Lisa Vinebaum: New Demands?
Custom digital prints
Dimensions variable, 35×76 inches – 46×90 inches
New Demands? by Lisa Vinebaum, takes the form of 12 text-based digital prints installed in the windows of For The Thundercloud Generation. The texts inscribed in the works are derived from slogans and demands of the Ladies’ International Garment Workers’ Union (ILGWU). The slogans span a roughly 80-year period, from 1895 through 1982. They were used by the ILGWU as part of local and national campaigns for the right to freedom of association, collective bargaining, a regulated work day and work week, vacation and overtime pay, improved workplace health and safety, and health care and retirement benefits for workers in the garment industry. Historically the ILGWU was the largest union representing workers in the American women’s apparel industry, uniting workers from across diverse cultures and economic status — at its peak in 1969 it had over 450,000 members. By the 1950s and largely as a result of its campaigns, over half of all American garment workers were unionized and earning good wages, with benefits. While much apparel manufacturing currently occurs outside the USA, clothing continues to be produced domestically, mainly in Los Angeles, where workers often face unsafe working conditions and toil for companies that do not respect state and federal wage and labor regulations. As a result, many of the historical slogans and demands for better working conditions made by the ILGWU remain highly relevant today across the garment, manufacturing, food production, auto, coal, and many other industries.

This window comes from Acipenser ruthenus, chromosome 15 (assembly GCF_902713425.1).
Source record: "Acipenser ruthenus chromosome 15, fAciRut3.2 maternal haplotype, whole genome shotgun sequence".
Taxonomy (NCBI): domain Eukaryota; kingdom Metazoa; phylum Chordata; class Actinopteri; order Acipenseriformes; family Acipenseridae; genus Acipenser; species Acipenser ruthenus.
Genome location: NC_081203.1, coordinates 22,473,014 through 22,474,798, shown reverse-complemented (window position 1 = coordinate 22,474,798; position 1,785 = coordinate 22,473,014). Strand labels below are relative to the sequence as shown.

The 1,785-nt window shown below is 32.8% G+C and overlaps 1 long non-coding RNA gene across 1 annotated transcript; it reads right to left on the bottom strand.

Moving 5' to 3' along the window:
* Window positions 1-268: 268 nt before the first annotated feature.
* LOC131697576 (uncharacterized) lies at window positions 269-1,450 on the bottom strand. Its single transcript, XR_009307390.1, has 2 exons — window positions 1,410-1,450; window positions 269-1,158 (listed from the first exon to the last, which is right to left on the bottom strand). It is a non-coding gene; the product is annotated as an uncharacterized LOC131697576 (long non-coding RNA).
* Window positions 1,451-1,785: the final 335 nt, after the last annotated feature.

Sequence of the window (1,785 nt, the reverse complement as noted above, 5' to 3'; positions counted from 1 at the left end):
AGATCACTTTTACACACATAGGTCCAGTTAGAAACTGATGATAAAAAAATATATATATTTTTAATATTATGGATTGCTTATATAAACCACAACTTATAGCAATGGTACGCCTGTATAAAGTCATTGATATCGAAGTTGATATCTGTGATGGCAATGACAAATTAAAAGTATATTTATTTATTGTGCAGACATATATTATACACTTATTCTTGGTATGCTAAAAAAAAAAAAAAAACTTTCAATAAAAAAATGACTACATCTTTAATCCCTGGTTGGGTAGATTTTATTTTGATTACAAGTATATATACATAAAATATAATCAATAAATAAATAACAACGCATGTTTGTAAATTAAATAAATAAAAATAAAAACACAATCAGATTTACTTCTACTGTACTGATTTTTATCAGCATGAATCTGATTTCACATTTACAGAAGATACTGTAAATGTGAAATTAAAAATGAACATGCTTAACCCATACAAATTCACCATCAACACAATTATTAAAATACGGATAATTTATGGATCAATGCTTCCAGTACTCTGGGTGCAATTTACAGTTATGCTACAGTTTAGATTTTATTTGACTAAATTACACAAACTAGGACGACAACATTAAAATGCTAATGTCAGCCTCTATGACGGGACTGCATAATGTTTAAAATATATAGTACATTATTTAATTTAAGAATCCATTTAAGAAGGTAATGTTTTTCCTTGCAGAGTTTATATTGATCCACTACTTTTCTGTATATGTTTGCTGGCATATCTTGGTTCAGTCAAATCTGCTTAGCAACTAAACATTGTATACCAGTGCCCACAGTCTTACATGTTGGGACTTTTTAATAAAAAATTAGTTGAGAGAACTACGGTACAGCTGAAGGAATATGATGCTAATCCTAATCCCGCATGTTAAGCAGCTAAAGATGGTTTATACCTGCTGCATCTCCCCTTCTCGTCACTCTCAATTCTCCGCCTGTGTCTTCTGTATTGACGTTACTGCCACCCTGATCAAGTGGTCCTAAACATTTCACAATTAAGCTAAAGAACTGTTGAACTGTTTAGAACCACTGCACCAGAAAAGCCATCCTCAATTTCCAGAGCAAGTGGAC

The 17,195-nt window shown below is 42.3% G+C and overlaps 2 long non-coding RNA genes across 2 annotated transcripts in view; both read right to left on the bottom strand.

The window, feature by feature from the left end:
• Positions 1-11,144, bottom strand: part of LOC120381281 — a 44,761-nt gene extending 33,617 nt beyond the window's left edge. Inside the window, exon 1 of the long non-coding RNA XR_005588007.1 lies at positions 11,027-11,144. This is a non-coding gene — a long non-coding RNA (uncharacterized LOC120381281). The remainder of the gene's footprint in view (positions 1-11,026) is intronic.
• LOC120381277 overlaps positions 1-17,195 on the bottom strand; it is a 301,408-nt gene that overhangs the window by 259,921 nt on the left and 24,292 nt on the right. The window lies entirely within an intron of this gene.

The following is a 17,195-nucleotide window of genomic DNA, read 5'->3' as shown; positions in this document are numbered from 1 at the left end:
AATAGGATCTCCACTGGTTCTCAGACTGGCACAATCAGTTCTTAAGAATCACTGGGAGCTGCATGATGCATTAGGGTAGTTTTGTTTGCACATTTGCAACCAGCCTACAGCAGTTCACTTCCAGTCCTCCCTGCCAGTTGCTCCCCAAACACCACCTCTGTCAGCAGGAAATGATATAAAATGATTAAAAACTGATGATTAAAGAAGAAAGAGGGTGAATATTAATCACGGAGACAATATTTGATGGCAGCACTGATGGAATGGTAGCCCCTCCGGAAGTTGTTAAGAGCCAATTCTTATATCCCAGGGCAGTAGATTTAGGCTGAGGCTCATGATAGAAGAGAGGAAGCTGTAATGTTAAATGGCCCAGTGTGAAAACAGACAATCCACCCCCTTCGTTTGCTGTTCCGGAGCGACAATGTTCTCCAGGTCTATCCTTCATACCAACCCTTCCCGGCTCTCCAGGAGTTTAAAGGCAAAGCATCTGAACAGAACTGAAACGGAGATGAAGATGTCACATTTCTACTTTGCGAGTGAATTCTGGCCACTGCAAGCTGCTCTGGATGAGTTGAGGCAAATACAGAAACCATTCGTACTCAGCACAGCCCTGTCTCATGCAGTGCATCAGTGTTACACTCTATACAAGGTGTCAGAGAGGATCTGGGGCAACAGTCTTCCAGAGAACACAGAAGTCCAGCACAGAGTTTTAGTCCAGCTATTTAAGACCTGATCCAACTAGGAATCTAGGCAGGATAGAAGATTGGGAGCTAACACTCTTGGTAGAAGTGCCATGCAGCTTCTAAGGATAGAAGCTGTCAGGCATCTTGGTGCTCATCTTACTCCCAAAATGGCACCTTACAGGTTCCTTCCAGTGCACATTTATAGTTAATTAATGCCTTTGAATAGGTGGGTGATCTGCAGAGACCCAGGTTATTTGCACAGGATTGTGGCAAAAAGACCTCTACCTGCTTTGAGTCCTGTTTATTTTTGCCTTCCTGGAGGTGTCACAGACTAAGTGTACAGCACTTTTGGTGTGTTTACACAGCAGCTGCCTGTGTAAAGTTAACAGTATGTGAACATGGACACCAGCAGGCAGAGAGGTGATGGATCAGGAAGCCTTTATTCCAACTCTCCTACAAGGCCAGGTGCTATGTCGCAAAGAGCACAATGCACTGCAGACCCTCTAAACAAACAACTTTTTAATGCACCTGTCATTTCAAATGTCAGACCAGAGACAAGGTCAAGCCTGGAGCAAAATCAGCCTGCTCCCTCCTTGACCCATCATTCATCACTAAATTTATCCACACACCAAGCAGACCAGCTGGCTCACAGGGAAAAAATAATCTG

This installation is part of the larger project titled New Demands?, an ongoing series of exhibitions and performances connecting the current crisis in timed labor to historical struggles for workers’ rights. New Demands? incorporates public performances and sited interventions, print works, neon, and textiles.
Research for this project was conducted on site at the ILGWU archives at the ILR School at Cornell University.